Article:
Diabetes: What Can I Eat? (cont.)
I'm going to list off the glycemic load, which is a more accurate way to measure the effect of a food on your resultant blood sugar. And you generally want to keep your glycemic load less than 15.
The only fruit that got over 15 that's not dried that's on my list is bananas, which is an 18. Dried dates have a glycemic load of 58; dried figs 22; raisins 28.
So you can see that for most fruits, in reasonable amounts, there's no reason why they should be considered off limits to somebody with diabetes. I would encourage everyone, though, if eating a fruit as a snack, to try to balance it with a little bit of protein and healthy fats, just so it's a more satisfying snack, like a tablespoon of nut butter or a couple tablespoons of nuts or a slice of reduced fat cheese or four ounces of low fat yogurt.
It just makes the snack last longer, metabolically speaking. This reminds me of a situation that happened with my dad, who had diabetes. He called me one afternoon and said, "Gosh, I was really confused driving home from the grocery store. I forgot the way home, I felt funny." I immediately asked "What did you eat a couple of hours before that for lunch?"
He described a reasonable lunch and mentioned watermelon. I said, "How much did you have?" He said, "Oh, I had one." I said, "One slice?" He said, "No, one watermelon." Well, no wonder his blood sugar went through the roof. Watermelon does have a reasonably fine glucose load, but that's with a reasonable serving.
If you eat too much of almost anything, you put your blood glucose at risk. It wasn't the watermelon, per se, but the amount of watermelon that he ate that caused him trouble.
Some people with diabetes report that a little bit of wine or beer actually seems to help their blood sugar, but the key is one. One glass of wine; one bottle of beer. You can overdo alcohol, just as you can overdo watermelon.
Now, a dry white wine has about 2 grams of carbohydrate in a one-cup serving, but the calories are still going to count toward trying to maintain or lose weight. So it's still something you want to enjoy with caution.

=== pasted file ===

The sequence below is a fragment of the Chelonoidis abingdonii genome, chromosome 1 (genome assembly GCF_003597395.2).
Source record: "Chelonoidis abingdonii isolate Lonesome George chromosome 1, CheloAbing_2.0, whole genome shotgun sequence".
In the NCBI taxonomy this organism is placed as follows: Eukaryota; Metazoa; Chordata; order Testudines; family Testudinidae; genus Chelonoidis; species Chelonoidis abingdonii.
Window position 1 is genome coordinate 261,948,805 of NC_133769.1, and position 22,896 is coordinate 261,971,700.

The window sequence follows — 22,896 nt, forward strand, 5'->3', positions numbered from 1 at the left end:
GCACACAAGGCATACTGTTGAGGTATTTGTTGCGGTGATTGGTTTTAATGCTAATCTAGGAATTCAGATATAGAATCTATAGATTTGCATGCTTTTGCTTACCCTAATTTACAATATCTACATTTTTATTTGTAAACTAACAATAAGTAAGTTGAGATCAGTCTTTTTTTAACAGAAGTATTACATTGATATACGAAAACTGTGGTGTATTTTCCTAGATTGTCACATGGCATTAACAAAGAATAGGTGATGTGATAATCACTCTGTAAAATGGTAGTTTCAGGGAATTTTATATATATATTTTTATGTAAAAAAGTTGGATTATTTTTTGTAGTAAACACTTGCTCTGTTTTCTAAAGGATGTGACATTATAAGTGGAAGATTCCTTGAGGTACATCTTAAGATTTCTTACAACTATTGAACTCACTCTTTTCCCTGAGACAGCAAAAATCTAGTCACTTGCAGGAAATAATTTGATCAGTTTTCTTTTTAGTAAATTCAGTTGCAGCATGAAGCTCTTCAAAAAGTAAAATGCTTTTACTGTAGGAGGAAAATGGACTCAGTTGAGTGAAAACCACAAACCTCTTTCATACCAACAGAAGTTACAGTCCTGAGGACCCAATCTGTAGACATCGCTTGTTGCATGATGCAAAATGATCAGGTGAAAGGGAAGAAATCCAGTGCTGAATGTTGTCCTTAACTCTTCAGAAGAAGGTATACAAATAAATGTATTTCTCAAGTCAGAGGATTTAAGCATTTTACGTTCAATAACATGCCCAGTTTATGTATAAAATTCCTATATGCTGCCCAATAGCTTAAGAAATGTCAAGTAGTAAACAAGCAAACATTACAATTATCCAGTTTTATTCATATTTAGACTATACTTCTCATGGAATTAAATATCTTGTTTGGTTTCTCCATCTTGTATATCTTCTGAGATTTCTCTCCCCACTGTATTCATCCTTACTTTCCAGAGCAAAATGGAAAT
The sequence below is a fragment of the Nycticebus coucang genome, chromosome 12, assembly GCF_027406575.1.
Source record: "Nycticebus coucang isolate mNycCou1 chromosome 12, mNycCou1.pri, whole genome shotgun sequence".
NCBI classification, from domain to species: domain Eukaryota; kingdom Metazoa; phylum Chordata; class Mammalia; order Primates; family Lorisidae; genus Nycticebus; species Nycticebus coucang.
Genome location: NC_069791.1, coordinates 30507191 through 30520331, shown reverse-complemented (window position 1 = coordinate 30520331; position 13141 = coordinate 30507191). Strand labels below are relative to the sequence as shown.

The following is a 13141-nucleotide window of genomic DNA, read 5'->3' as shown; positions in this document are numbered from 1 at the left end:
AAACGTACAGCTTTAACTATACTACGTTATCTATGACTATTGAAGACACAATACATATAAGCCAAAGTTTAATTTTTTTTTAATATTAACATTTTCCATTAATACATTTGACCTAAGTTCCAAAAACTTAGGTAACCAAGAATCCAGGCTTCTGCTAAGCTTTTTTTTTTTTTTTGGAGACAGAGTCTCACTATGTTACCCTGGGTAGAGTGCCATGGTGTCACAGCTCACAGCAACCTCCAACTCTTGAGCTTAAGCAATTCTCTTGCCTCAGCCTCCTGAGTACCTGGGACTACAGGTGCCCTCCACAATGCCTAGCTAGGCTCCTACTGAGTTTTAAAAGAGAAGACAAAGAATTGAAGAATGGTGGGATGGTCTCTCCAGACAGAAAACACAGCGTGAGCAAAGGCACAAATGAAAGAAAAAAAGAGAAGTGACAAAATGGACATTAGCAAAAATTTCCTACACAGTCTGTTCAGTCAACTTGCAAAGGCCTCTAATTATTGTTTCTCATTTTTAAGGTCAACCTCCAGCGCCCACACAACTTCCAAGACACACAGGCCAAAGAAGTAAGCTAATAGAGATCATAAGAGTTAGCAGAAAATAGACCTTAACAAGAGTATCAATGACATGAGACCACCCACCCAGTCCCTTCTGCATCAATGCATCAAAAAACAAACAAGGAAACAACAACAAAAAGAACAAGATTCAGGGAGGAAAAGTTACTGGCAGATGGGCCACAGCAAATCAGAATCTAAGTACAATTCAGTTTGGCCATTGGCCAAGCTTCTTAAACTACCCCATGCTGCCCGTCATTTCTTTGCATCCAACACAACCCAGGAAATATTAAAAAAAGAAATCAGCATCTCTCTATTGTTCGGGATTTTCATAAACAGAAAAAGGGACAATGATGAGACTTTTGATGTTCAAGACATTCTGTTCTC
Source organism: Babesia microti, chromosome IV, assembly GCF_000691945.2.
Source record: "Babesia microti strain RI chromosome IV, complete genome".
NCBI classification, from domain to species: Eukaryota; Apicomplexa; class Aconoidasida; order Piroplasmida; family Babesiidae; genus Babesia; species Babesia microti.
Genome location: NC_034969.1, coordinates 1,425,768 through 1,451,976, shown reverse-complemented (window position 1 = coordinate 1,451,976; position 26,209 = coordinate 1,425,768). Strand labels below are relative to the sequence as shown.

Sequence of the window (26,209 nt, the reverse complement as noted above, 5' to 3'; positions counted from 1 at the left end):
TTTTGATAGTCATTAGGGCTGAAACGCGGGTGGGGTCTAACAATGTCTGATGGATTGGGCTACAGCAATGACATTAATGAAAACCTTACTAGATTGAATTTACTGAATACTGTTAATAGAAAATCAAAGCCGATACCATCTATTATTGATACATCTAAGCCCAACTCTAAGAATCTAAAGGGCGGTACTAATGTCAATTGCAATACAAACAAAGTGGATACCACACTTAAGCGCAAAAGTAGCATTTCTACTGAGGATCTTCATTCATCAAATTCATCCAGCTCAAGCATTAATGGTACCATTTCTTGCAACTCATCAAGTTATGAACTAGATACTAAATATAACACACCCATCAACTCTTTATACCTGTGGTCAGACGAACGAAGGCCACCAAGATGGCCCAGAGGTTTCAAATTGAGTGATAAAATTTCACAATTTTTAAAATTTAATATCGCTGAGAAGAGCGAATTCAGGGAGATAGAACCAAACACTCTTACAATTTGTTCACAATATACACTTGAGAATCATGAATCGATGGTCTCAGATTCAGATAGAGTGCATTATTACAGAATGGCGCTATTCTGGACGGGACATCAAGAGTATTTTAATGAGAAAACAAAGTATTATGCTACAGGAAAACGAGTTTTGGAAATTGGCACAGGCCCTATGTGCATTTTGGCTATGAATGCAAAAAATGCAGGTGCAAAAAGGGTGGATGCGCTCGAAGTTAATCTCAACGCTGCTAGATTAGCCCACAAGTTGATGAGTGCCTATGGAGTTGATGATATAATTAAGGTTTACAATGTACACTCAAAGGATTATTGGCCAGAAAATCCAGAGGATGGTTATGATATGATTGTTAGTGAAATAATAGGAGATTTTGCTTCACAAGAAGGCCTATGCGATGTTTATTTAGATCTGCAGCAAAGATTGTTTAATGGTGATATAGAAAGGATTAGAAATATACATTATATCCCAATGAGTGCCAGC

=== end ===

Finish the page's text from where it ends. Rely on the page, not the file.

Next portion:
Just to give you a little more information about mixed drinks:
So just keep that in mind when walking the alcohol minefield.
If I'm lightening a recipe that calls for canned corn, I will always use frozen in my light version. Some of my frozen favorites are frozen chopped spinach, frozen edamame, frozen corn, frozen okra, frozen peas, and frozen green beans. I also like the convenience of frozen, because you can just have them handy and you use what you need and put the rest back in the freezer without spoiling. That's the one technique that gets me through winter -- using the freezer.
Keep in mind, too, if you're trying to lose or maintain weight, that many of these no sugar chocolates and candies still have calories. It's not that they can't be useful, it's just that you have to keep that in mind. The no sugar chocolates from Hershey's taste really pretty good, which is why I caution you about the serving size.
So in reality we're really eating a mixture of foods with different glycemic indexes, so the true result can only be really measured on yourself by measuring your blood sugar an hour or two after a meal. All types of things influence how the carbohydrates are absorbed and how quickly.
For example, with pasta, slightly undercooking pasta will give it a lower glycemic index. Processing grains into smaller particles will increase the speed with which it is absorbed. To answer your question, though, generally foods with the higher glycemic indexes do tend to raise your blood sugar higher than a food lower on the glycemic index would.
But keep in mind this is just that one food and it's a 50 gram serving. So if you consider a reasonable serving size which may not be 50 grams, depending on the food, that's when you start talking about glycemic load, which is a more accurate measure. And I really wouldn't use 15 grams as my serving because that just varies greatly, depending on the food.
- Allergic Skin Disorders
- Bacterial Skin Diseases
- Bites and Infestations
- Diseases of Pigment
- Fungal Skin Diseases
- Medical Anatomy and Illustrations
- Noncancerous, Precancerous & Cancerous Tumors
- Oral Health Conditions
- Papules, Scales, Plaques and Eruptions
- Scalp, Hair and Nails
- Sexually Transmitted Diseases (STDs)
- Vascular, Lymphatic and Systemic Conditions
- Viral Skin Diseases
- Additional Skin Conditions